To start out, Battle Realms is
probably one of the prettiest RTS games I have ever seen, and that would include such
titles as Starcraft, Warcraft, Age of Empires, or any of the other classics in this genre.
The sheer beauty of the graphics, when combined with challenging gameplay, an engaging
story line and overall superior programming combine to make Battle Realms a realistic
candidate for classic-status in the RTS gaming genre.
The premise of the game focuses
on an Oriental-style dimension where competing Clans battle for supremacy. The actual
gaming plot allows for several different mission paths based on decisions made by the
player at key points between scenarios. The single player missions limit gaming choices to
either the venerable Dragon Clan or the powerful and vicious Serpent Clan. Players are
controlling the destiny of their individual clan, fighting for control of magical forces
that could provide the key for supremacy and eventual peace.
Gameplay itself is relatively easy to understand; Battle Realms
does not try to reinvent the wheel in terms of game atmosphere, though I would have
preferred alternative mission goals rather than simply razing all of the enemy units in a
particular region. Players control the production of villagers which can then develop into
more complex character classes through the acquisition of more advanced technologies.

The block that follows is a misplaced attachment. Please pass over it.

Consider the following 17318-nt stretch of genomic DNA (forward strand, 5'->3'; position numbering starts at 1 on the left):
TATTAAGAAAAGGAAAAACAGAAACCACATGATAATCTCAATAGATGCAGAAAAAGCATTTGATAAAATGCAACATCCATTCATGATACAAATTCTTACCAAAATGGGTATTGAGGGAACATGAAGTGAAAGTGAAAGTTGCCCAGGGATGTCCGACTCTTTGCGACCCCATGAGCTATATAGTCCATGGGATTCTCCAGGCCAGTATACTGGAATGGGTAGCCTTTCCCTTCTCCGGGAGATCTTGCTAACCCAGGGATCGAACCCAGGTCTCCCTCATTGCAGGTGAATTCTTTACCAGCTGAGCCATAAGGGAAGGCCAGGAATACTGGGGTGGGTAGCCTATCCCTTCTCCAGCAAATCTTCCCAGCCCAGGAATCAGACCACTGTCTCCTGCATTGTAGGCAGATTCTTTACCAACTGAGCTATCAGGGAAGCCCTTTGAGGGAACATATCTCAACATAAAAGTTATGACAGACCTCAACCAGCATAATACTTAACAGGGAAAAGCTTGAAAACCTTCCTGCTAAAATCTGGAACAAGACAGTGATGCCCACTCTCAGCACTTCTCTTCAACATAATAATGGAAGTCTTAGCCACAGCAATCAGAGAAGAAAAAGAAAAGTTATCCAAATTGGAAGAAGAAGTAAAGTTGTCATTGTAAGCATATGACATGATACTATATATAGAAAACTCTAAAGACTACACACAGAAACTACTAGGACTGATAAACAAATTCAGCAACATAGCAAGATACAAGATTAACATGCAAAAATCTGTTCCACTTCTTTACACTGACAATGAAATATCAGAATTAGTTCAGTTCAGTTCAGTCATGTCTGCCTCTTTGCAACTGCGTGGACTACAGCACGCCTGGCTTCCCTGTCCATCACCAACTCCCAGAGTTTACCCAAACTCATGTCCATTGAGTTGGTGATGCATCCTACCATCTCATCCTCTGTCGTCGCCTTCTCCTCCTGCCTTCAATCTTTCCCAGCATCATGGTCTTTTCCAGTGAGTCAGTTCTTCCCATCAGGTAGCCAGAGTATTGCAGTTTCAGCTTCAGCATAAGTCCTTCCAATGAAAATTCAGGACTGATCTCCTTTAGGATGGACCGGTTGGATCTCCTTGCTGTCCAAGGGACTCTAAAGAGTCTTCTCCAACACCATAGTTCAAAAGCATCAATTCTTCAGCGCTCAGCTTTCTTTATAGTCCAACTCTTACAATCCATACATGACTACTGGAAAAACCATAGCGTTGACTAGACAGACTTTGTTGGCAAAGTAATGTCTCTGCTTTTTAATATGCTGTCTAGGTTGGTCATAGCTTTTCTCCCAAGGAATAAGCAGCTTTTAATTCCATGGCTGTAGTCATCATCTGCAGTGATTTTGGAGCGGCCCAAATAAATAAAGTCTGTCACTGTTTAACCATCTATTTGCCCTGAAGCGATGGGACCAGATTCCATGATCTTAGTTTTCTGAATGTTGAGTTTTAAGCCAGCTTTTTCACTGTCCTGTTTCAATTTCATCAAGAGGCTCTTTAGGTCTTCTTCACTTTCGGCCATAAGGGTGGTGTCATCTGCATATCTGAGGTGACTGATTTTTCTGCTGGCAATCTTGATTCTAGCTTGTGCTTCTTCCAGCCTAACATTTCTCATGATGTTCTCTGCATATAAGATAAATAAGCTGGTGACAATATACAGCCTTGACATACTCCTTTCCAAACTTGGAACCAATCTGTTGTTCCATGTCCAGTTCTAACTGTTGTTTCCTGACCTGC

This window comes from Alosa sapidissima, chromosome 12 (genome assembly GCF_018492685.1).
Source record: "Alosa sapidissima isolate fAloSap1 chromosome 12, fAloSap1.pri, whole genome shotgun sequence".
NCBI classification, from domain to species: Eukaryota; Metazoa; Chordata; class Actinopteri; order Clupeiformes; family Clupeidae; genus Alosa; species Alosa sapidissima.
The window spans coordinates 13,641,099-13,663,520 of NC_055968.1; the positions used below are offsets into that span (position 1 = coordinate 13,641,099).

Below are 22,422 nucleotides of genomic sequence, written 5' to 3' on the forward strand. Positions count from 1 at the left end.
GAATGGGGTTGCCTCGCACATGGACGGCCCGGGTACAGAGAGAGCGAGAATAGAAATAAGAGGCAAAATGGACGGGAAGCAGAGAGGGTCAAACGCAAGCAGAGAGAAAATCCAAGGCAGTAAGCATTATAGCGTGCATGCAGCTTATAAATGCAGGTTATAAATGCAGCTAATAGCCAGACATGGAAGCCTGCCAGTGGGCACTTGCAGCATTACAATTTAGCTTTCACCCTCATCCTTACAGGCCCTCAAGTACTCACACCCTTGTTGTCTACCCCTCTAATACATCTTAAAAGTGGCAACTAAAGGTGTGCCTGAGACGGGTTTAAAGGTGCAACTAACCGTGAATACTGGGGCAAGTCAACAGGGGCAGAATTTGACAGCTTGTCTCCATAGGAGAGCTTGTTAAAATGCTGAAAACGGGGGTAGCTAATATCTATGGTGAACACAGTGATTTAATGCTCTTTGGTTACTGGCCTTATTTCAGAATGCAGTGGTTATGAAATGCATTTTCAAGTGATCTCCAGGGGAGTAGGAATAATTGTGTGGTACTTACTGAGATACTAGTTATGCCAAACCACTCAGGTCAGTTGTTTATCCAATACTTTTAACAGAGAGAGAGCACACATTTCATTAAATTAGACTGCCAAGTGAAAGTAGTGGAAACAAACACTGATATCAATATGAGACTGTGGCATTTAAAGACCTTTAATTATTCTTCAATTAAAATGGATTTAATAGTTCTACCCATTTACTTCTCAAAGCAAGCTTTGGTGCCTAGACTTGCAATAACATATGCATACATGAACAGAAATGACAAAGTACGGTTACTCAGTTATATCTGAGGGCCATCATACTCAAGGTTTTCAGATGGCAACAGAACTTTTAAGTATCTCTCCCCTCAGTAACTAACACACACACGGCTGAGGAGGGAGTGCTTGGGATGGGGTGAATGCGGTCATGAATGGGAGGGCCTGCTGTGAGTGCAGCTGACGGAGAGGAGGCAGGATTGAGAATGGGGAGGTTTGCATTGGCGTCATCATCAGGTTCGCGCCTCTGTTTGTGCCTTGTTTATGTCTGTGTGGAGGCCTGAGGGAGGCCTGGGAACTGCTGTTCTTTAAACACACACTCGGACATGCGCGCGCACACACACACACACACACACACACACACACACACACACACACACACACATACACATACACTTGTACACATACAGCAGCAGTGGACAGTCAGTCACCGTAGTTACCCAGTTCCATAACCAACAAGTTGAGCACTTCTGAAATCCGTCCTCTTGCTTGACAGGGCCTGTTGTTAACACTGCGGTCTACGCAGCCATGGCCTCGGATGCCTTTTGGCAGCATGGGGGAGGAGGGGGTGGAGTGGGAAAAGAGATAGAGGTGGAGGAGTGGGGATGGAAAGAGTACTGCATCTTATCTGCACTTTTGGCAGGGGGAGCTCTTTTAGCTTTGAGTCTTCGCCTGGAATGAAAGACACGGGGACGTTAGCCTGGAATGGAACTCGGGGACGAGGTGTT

While all of this is pretty much part and parcel of the RTS genre, Battle Realms does find
a way to maintain a continuity of environment throughout the game. All the character
classes are created along traditional Oriental lines, though there seems to be a level of
authenticity taking place in Battle Realms that really appeals to me.
Controls are also pretty basic, though there is one point that I
had a little difficulty overcoming. I am accustomed to having graphic interfaces that
would allow me to control group activity which is an essential aspect of this game. Battle
Realms allows for hot-key control and also uses Ctrl key commands to order units to guard,
attack, and other basic actions. I was surprised that these options were not also included
in the basic control menu, however. I found that many of my units demonstrated a
peculiarly aggressive AI and without the ability to quickly reorder specific units, entire
assault groups could be quickly wiped out without constant supervision. The lack of these
graphic controls didnt really impede my gaming experience, but they did cause me to
have to spend more time learning to use keyboard commands than I would have liked.
The character AI was also quite interesting. I have never seen units so willing
to actively attack or search after enemy units once detected. Though I would often use
passive guarding commands to try and control awaiting assault groups, I would often note
one or two units that would still stray off if enemy units came within reach. This was not
so bad, (I mean, personality is always a plus), but it made discipline difficult to
enforce and I often found myself having to rebuild a group if any enemy units passed by
and I wasnt expecting them, which tends to be the case in this game.
said in the beginning, the graphics are what probably distinguish this game from the